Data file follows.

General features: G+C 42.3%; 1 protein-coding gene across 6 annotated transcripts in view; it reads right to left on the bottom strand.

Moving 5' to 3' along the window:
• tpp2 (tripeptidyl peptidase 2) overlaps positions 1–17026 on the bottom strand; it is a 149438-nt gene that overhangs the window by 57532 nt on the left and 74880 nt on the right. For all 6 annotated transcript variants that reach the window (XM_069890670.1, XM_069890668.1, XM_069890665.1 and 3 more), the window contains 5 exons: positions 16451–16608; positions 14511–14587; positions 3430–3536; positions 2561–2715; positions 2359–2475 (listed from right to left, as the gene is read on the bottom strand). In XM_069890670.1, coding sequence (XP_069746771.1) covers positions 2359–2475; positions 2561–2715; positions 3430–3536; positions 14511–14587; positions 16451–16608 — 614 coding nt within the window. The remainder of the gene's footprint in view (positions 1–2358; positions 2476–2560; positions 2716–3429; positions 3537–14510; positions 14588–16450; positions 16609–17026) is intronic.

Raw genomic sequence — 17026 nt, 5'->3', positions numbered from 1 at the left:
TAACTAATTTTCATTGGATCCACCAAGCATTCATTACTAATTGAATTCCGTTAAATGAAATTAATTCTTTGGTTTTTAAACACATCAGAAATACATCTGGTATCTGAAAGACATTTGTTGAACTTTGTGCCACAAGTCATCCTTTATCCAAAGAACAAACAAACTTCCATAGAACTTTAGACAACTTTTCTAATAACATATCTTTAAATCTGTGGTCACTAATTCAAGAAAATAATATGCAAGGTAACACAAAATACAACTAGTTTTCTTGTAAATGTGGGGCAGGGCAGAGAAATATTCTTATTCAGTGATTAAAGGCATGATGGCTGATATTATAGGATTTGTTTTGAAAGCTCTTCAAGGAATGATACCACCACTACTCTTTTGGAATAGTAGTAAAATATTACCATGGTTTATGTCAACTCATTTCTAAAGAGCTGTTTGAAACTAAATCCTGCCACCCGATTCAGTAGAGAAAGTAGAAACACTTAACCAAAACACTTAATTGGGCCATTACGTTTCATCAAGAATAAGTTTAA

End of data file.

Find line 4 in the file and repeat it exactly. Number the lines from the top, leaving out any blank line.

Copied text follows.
Raw genomic sequence — 17026 nt, 5'->3', positions numbered from 1 at the left: